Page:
Click here to Download Ballads of a Cheechako PDF Book by Robert W. Service Language English having PDF Size 1 MB and No of Pages 45.
To the Man of the High North My rhymes are rough, and often in my rhyming Men of the High North Men of the High North, the wild sky is blazing; The Ballad of the Northern Lights One of the Down and Out—that’s me. Stare at me well, ay, stare!
Ballads of a Cheechako PDF Book by Robert W. Service
|Name of Book||Ballads of a Cheechako|
|PDF Size||1 MB|
|No of Pages||45|
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The Ballad of the Black Fox Skin There was Claw-fingered Kitty and Windy Ike living the life of shame, The Ballad of Pious Pete I tried to refine that neighbor of mine, honest to God, I did. The Ballad of Blasphemous Bill I took a contract to bury the body of blasphemous Bill MacKie.
The Ballad of One-Eyed Mike This is the tale that was told to me by the man with the crystal eye, The Ballad of the Brand ‘Twas up in a land long famed for gold, where women were far and rare, The Ballad of Hard-Luck Henry Now wouldn’t you expect to find a man an awful crank The Man from Eldorado He’s the man from Eldorado.
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And he’s just arrived in town, My Friends The man above was a murderer, the man below was a thief; The Prospector I strolled up old Bonanza, where I staked in ninety-eight, The Black Sheep Hark to the ewe that bore him. Remember the year of the Big Stampede and the trail of Ninety-eight, When the eyes of the world were turned to the North.
And the hearts of men elate; Hearts of the old dare-devil breed thrilled at the wondrous strike, And to every man who could hold a pan came the message, “Up and hike”. Well, I was there with the best of them, and I knew I would not fail. You wouldn’t believe it to see me now; but wait till you’ve heard my tale.
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You’ve read of the trail of Ninety-eight, but its woe no man may tell; It was all of a piece and a whole yard wide, and the name of the brand was “Hell”. We heard the call and we staked our all; we were plungers playing blind, And no man cared how his neighbor fared, and no man looked behind.
For a ruthless greed was born of need, and the weakling went to the wall, And a curse might avail where a prayer would fail, and the gold lust crazed us all. Bold were we, and they called us three the “Unholy Trinity”; There was Ole Olson, the sailor Swede, and the Dago Kid and me.
We were the discards of the pack, the foreloopers of Unrest, Reckless spirits of fierce revolt in the ferment of the West. We were bound to win and we revelled in the hardships of the way. We staked our ground and our hopes were crowned, and we hoisted out the pay.
We were rich in a day beyond our dreams, it was gold from the grass-roots down; But we weren’t used to such sudden wealth, and there was the siren town. We were crude and careless frontiersmen, with much in us of the beast; We could bear the famine worthily, but we lost our heads at the feast. Ballads of a Cheechako PDF Book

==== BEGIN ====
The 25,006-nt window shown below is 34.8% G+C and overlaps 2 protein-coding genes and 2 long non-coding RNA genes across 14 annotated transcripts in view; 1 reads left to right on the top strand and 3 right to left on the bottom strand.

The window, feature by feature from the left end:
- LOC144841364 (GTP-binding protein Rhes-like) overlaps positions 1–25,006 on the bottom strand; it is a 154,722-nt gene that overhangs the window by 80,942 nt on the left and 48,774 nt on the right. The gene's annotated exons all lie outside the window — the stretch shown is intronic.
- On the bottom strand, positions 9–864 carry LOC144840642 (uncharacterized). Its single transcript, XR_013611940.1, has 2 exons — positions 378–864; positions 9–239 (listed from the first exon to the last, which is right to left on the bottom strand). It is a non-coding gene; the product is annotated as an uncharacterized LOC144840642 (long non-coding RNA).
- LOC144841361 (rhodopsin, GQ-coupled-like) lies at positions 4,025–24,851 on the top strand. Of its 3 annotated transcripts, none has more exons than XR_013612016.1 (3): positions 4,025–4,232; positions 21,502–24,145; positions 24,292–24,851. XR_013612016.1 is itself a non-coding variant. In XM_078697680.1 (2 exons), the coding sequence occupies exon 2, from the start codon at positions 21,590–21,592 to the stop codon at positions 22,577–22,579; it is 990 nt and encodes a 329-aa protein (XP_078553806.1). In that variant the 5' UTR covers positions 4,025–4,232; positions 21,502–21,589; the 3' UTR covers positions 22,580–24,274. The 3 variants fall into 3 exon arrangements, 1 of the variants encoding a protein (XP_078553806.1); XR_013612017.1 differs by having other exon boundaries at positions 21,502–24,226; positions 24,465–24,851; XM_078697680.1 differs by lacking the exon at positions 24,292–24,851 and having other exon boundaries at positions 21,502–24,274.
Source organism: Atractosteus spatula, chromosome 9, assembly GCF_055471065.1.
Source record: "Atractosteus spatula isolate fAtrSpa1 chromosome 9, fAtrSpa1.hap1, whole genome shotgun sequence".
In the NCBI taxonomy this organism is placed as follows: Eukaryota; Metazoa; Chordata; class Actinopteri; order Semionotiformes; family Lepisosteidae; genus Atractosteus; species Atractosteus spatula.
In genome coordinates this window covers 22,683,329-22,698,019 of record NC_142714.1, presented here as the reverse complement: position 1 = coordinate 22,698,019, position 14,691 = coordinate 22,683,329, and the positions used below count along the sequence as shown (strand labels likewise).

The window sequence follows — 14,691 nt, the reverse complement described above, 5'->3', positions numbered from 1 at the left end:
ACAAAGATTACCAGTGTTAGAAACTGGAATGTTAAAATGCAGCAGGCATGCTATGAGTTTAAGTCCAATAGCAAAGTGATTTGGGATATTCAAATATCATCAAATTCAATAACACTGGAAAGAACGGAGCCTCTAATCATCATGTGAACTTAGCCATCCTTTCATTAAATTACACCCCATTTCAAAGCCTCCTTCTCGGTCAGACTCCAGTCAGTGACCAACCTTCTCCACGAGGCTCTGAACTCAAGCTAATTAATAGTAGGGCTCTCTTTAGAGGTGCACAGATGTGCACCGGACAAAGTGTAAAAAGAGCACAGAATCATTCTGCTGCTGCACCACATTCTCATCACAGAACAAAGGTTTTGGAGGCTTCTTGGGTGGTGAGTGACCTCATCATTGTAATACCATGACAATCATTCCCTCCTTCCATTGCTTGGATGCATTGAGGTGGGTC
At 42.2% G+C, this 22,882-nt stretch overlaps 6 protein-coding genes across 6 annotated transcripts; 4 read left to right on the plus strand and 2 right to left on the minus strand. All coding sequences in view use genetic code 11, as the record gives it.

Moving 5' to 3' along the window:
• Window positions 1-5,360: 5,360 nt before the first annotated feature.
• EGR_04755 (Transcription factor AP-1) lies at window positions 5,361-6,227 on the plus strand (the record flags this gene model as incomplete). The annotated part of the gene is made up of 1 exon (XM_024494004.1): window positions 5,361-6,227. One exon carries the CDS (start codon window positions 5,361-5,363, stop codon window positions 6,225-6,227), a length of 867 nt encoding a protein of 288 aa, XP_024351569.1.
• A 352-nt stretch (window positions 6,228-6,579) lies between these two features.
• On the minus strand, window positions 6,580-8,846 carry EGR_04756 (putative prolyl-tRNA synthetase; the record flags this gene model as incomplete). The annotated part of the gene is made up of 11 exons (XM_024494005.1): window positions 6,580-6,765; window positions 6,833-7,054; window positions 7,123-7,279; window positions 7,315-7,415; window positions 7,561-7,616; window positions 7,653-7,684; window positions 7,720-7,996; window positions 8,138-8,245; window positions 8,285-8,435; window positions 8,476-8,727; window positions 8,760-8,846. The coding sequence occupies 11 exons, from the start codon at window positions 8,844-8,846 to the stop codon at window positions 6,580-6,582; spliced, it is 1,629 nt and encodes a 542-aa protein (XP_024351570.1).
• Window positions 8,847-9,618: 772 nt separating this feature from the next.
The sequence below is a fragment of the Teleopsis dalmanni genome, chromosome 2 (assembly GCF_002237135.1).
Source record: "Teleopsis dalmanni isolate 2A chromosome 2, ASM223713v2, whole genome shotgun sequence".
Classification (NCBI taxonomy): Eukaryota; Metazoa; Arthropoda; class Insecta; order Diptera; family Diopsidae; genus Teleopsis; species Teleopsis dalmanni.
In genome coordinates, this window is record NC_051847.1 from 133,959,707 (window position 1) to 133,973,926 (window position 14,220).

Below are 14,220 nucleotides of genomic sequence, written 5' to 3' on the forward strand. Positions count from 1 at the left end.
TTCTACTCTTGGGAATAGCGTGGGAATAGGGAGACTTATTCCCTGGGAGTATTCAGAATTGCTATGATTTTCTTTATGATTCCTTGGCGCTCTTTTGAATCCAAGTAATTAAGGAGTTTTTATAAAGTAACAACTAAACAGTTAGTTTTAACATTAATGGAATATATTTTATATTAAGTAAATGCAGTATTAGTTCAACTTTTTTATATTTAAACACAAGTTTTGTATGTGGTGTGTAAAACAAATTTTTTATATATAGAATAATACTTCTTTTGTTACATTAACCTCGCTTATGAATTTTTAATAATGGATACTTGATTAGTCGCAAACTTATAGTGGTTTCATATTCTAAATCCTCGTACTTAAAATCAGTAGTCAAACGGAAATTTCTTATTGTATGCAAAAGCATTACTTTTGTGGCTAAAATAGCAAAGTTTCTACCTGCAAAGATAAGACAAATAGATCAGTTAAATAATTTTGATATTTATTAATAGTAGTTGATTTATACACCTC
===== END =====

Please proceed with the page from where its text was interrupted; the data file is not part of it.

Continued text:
The town looked mighty bright to us, with a bunch of dust to spend, And nothing was half too good them days, and everyone was our friend. Wining meant more than mining then, and life was a dizzy whirl, Gambling and dropping chunks of gold down the neck of a dance-hall girl; Till we went clean mad.
It seems to me, and we squandered our last poke, And we sold our claim, and we found ourselves one bitter morning—broke. The Dago Kid he dreamed a dream of his mother’s aunt who died— In the dawn-light dim she came to him, and she stood by his bedside, And she said.
“Go forth to the highest North till a lonely trail ye find; Follow it far and trust your star, and fortune will be kind.” But I jeered at him, and then there came the Sailor Swede to me, And he said: “I dreamed of my sister’s son, who croaked at the age of three. From the herded dead he sneaked and said. Ballads of a Cheechako PDF Book
`Seek you an Arctic trail; ‘Tis pale and grim by the Polar rim, but seek and ye shall not fail.'” And lo! that night I too did dream of my mother’s sister’s son, And he said to me: “By the Arctic Sea there’s a treasure to be won. Follow and follow a lone moose trail, till you come to a valley grim, On the slope of the lonely watershed that borders the Polar brim.”
Then I woke my pals, and soft we swore by the mystic Silver Flail, ‘Twas the hand of Fate, and to-morrow straight we would seek the lone moose trail. So we sewed him up in a canvas sack and we slung him to a tree; And the stars like needles stabbed our eyes, and woeful men were we.
And on we went on our woeful way, wrapped in a daze of dream, And the Northern Lights in the crystal nights came forth with a mystic gleam. They danced and they danced the devil-dance over the naked snow; And soft they rolled like a tide upshoaled with a ceaseless ebb and flow. Ballads of a Cheechako PDF Book
They rippled green with a wondrous sheen, they fluttered out like a fan; They spread with a blaze of rose-pink rays never yet seen of man. They writhed like a brood of angry snakes, hissing and sulphur pale; Then swift they changed to a dragon vast, lashing a cloven tail.
It seemed to us, as we gazed aloft with an everlasting stare, The sky was a pit of bale and dread, and a monster revelled there. We climbed the rise of a hog-back range that was desolate and drear, When the Sailor Swede had a crazy fit, and he got to talking queer.
He talked of his home in Oregon and the peach trees all in bloom, And the fern head-high, and the topaz sky, and the forest’s scented gloom. He talked of the sins of his misspent life, and then he seemed to brood, And I watched him there like a fox a hare, for I knew it was not good.